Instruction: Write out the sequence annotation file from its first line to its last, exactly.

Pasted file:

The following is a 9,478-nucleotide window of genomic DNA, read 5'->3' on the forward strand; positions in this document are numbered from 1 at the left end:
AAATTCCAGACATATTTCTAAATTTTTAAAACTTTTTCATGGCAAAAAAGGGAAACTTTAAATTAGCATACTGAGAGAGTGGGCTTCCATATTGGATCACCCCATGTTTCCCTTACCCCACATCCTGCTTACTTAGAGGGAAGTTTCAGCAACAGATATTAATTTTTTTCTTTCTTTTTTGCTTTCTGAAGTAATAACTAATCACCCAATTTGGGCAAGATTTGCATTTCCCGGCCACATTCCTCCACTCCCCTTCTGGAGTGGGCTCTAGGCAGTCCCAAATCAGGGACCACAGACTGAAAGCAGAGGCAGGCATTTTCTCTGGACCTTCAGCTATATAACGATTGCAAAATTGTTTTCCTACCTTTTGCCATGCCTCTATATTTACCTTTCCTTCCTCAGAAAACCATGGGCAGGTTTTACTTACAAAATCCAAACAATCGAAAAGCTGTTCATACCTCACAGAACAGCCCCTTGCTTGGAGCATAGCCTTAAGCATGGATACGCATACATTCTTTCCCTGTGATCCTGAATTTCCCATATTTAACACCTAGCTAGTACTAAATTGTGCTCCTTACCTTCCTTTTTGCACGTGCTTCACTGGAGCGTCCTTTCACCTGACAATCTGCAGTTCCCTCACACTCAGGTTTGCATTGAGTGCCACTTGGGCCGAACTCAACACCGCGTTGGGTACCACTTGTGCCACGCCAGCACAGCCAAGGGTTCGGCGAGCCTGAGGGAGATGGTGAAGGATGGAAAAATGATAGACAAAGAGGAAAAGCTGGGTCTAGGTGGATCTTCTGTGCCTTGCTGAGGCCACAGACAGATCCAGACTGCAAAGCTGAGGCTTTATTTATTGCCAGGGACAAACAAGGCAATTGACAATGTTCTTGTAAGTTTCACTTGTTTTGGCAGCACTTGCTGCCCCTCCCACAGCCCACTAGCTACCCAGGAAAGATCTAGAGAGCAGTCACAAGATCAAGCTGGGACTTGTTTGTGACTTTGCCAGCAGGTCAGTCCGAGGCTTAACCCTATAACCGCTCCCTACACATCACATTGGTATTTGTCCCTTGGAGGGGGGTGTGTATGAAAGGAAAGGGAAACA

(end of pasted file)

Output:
The following is a 9,478-nucleotide window of genomic DNA, read 5'->3' on the forward strand; positions in this document are numbered from 1 at the left end:
AAATTCCAGACATATTTCTAAATTTTTAAAACTTTTTCATGGCAAAAAAGGGAAACTTTAAATTAGCATACTGAGAGAGTGGGCTTCCATATTGGATCACCCCATGTTTCCCTTACCCCACATCCTGCTTACTTAGAGGGAAGTTTCAGCAACAGATATTAATTTTTTTCTTTCTTTTTTGCTTTCTGAAGTAATAACTAATCACCCAATTTGGGCAAGATTTGCATTTCCCGGCCACATTCCTCCACTCCCCTTCTGGAGTGGGCTCTAGGCAGTCCCAAATCAGGGACCACAGACTGAAAGCAGAGGCAGGCATTTTCTCTGGACCTTCAGCTATATAACGATTGCAAAATTGTTTTCCTACCTTTTGCCATGCCTCTATATTTACCTTTCCTTCCTCAGAAAACCATGGGCAGGTTTTACTTACAAAATCCAAACAATCGAAAAGCTGTTCATACCTCACAGAACAGCCCCTTGCTTGGAGCATAGCCTTAAGCATGGATACGCATACATTCTTTCCCTGTGATCCTGAATTTCCCATATTTAACACCTAGCTAGTACTAAATTGTGCTCCTTACCTTCCTTTTTGCACGTGCTTCACTGGAGCGTCCTTTCACCTGACAATCTGCAGTTCCCTCACACTCAGGTTTGCATTGAGTGCCACTTGGGCCGAACTCAACACCGCGTTGGGTACCACTTGTGCCACGCCAGCACAGCCAAGGGTTCGGCGAGCCTGAGGGAGATGGTGAAGGATGGAAAAATGATAGACAAAGAGGAAAAGCTGGGTCTAGGTGGATCTTCTGTGCCTTGCTGAGGCCACAGACAGATCCAGACTGCAAAGCTGAGGCTTTATTTATTGCCAGGGACAAACAAGGCAATTGACAATGTTCTTGTAAGTTTCACTTGTTTTGGCAGCACTTGCTGCCCCTCCCACAGCCCACTAGCTACCCAGGAAAGATCTAGAGAGCAGTCACAAGATCAAGCTGGGACTTGTTTGTGACTTTGCCAGCAGGTCAGTCCGAGGCTTAACCCTATAACCGCTCCCTACACATCACATTGGTATTTGTCCCTTGGAGGGGGGTGTGTATGAAAGGAAAGGGAAACA